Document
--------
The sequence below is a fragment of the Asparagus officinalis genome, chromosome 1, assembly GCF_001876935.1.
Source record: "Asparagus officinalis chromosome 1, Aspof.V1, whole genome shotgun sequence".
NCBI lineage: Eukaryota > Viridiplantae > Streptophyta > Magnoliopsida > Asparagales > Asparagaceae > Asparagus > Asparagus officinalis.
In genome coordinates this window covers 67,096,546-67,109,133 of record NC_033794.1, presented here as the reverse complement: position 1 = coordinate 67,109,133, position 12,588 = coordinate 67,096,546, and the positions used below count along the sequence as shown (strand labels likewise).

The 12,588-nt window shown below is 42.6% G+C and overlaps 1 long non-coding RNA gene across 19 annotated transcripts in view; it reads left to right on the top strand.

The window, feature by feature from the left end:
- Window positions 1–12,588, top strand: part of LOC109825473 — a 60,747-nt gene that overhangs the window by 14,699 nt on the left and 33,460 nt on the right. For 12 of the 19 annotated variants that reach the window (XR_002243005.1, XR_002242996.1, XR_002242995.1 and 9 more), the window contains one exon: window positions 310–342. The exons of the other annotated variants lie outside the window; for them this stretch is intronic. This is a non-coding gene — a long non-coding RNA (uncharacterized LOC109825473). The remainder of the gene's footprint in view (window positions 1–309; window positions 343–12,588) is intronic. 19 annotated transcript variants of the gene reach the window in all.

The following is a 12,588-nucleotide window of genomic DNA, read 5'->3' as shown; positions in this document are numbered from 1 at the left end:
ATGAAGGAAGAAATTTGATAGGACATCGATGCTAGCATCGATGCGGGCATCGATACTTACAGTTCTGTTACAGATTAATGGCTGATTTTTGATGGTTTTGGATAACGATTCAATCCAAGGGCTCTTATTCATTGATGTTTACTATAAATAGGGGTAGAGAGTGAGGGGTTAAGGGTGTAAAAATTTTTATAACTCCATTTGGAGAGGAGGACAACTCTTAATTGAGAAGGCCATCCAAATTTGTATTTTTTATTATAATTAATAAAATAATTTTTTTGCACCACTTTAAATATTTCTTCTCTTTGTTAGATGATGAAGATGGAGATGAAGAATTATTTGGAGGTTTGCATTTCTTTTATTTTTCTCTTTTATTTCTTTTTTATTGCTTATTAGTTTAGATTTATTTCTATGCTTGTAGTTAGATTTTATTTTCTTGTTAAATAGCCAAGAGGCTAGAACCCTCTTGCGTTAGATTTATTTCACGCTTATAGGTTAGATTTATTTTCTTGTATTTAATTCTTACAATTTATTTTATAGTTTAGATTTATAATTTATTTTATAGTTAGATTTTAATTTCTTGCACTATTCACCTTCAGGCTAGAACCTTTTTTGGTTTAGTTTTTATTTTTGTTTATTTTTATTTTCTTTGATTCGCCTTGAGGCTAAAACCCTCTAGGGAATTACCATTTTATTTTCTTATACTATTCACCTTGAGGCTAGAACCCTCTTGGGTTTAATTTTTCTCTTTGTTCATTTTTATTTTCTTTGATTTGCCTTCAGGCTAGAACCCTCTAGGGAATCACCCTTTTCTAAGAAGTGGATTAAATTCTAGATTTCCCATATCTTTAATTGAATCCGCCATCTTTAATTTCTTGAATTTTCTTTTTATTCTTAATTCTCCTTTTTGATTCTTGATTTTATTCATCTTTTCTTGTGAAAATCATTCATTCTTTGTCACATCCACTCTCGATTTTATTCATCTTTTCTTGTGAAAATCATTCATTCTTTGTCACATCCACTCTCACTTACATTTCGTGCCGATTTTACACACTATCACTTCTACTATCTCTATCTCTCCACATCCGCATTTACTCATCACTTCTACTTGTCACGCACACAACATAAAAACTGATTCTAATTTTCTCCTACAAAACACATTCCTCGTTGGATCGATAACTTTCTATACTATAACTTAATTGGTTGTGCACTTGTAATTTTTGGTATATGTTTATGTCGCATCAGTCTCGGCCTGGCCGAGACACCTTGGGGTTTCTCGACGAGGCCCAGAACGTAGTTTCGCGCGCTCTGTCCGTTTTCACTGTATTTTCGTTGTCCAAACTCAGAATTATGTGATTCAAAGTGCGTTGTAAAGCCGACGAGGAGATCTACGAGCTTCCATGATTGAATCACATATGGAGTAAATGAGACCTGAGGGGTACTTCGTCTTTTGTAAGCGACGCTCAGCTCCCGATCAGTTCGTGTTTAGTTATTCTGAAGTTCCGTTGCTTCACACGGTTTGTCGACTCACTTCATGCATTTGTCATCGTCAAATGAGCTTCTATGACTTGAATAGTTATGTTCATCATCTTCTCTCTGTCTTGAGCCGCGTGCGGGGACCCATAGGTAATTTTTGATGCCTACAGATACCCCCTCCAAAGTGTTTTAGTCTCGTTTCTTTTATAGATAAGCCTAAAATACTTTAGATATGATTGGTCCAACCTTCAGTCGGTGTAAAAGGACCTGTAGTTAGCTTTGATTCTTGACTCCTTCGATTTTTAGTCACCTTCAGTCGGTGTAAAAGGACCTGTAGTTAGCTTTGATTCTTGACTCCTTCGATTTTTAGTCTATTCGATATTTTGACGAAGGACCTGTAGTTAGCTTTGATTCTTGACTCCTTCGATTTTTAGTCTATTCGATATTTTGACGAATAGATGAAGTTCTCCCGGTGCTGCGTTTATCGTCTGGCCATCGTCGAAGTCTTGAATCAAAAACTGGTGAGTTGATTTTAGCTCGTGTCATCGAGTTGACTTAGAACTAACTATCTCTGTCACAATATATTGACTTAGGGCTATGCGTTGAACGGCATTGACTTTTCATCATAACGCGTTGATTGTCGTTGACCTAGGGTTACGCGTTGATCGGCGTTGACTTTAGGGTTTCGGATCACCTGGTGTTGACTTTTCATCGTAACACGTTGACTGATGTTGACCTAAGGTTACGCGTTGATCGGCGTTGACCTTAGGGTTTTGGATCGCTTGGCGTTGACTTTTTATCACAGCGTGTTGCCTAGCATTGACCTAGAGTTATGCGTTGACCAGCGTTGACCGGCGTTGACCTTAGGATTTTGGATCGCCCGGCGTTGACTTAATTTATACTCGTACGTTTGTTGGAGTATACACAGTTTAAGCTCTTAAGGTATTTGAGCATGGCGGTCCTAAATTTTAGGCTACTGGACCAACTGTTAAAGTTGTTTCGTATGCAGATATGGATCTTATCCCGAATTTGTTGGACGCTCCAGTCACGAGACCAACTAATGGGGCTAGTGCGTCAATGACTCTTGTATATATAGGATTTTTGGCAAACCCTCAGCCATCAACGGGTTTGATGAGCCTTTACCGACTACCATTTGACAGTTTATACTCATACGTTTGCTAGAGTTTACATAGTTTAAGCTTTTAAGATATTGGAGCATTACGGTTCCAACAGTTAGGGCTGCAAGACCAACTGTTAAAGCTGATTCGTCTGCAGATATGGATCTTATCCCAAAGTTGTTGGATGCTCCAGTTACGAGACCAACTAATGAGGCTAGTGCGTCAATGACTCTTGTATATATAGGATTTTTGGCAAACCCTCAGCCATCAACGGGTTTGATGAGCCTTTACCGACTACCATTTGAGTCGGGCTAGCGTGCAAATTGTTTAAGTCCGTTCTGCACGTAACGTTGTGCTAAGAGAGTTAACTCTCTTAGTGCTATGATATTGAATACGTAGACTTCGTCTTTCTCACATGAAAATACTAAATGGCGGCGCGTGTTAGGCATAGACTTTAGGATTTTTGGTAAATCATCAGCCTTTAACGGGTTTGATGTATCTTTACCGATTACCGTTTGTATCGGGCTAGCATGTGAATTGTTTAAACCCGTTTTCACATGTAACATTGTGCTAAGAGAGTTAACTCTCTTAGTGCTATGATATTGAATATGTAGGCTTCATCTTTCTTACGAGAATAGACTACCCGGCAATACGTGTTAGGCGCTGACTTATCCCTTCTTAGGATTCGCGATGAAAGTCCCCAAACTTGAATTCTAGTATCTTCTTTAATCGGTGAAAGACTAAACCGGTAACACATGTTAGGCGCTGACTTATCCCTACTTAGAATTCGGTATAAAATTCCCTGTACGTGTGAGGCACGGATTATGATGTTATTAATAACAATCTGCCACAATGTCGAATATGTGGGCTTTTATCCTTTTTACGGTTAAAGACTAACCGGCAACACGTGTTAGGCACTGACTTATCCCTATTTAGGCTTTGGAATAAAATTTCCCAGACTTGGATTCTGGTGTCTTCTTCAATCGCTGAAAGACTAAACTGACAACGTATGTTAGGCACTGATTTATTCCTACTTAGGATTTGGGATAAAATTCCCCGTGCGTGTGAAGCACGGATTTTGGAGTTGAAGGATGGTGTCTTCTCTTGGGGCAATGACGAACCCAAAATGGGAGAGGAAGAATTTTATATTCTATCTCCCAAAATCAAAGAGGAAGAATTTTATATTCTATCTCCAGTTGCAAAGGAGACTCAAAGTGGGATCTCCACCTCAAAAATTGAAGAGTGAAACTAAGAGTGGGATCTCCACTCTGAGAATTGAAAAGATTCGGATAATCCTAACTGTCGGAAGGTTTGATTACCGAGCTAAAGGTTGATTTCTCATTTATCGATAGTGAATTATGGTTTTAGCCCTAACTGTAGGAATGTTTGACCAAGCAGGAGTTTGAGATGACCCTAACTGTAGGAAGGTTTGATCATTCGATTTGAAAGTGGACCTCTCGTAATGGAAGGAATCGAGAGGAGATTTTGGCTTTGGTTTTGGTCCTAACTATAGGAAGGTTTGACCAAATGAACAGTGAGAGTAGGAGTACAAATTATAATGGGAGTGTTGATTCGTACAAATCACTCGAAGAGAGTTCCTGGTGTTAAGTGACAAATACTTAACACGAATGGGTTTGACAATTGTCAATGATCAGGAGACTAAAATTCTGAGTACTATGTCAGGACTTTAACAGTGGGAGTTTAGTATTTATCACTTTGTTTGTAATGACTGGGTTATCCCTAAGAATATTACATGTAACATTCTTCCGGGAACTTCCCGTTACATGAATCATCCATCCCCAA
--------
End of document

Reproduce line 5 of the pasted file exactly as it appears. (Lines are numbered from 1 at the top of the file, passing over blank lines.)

The 12,588-nt window shown below is 42.6% G+C and overlaps 1 long non-coding RNA gene across 19 annotated transcripts in view; it reads left to right on the top strand.